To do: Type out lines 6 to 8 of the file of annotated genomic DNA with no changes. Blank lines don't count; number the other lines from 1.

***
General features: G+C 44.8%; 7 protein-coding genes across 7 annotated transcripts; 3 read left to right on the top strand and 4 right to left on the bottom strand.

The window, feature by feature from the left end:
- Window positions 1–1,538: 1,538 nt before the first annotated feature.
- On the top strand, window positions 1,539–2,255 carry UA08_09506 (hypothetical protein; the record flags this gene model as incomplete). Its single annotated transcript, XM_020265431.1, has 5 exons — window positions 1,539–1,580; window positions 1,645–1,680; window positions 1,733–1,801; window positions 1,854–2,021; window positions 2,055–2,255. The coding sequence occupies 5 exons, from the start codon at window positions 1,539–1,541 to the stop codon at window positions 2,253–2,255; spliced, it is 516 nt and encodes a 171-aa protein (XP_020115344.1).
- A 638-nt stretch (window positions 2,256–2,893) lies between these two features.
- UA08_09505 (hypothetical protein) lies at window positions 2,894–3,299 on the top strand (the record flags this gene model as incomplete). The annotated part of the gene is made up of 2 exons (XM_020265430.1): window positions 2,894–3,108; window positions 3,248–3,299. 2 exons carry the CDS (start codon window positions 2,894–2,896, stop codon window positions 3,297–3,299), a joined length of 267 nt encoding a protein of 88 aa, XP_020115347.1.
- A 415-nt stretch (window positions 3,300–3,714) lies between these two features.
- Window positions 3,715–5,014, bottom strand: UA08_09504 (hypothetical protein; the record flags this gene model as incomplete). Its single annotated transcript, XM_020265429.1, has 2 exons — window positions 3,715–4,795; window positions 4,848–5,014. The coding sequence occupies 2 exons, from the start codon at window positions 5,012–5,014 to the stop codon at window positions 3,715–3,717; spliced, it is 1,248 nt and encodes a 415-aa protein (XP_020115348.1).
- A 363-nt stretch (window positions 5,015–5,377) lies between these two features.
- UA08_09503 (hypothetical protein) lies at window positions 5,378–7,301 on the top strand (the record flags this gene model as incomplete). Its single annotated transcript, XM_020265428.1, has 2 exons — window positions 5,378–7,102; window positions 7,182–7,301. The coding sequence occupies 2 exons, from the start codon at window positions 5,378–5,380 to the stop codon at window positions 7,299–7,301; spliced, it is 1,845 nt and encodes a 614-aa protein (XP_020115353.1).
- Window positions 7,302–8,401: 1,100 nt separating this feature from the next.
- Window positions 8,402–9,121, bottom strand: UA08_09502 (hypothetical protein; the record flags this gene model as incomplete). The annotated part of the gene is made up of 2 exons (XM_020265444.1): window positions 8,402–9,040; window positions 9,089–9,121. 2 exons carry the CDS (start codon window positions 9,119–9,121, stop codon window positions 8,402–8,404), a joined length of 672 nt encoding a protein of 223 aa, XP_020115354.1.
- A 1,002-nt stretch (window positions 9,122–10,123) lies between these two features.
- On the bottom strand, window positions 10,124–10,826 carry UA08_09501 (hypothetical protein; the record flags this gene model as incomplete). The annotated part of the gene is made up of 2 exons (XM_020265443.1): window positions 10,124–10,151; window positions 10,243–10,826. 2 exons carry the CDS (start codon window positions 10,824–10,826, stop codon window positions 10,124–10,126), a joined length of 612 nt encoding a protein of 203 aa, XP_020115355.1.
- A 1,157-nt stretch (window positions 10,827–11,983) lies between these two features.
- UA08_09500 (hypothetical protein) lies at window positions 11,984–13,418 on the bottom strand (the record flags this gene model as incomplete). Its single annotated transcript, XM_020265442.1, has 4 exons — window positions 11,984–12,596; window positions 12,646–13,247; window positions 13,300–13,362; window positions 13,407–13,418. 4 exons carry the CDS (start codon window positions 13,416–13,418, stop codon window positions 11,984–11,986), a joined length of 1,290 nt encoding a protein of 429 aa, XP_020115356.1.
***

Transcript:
- UA08_09505 (hypothetical protein) lies at window positions 2,894–3,299 on the top strand (the record flags this gene model as incomplete). The annotated part of the gene is made up of 2 exons (XM_020265430.1): window positions 2,894–3,108; window positions 3,248–3,299. 2 exons carry the CDS (start codon window positions 2,894–2,896, stop codon window positions 3,297–3,299), a joined length of 267 nt encoding a protein of 88 aa, XP_020115347.1.
- A 415-nt stretch (window positions 3,300–3,714) lies between these two features.
- Window positions 3,715–5,014, bottom strand: UA08_09504 (hypothetical protein; the record flags this gene model as incomplete). Its single annotated transcript, XM_020265429.1, has 2 exons — window positions 3,715–4,795; window positions 4,848–5,014. The coding sequence occupies 2 exons, from the start codon at window positions 5,012–5,014 to the stop codon at window positions 3,715–3,717; spliced, it is 1,248 nt and encodes a 415-aa protein (XP_020115348.1).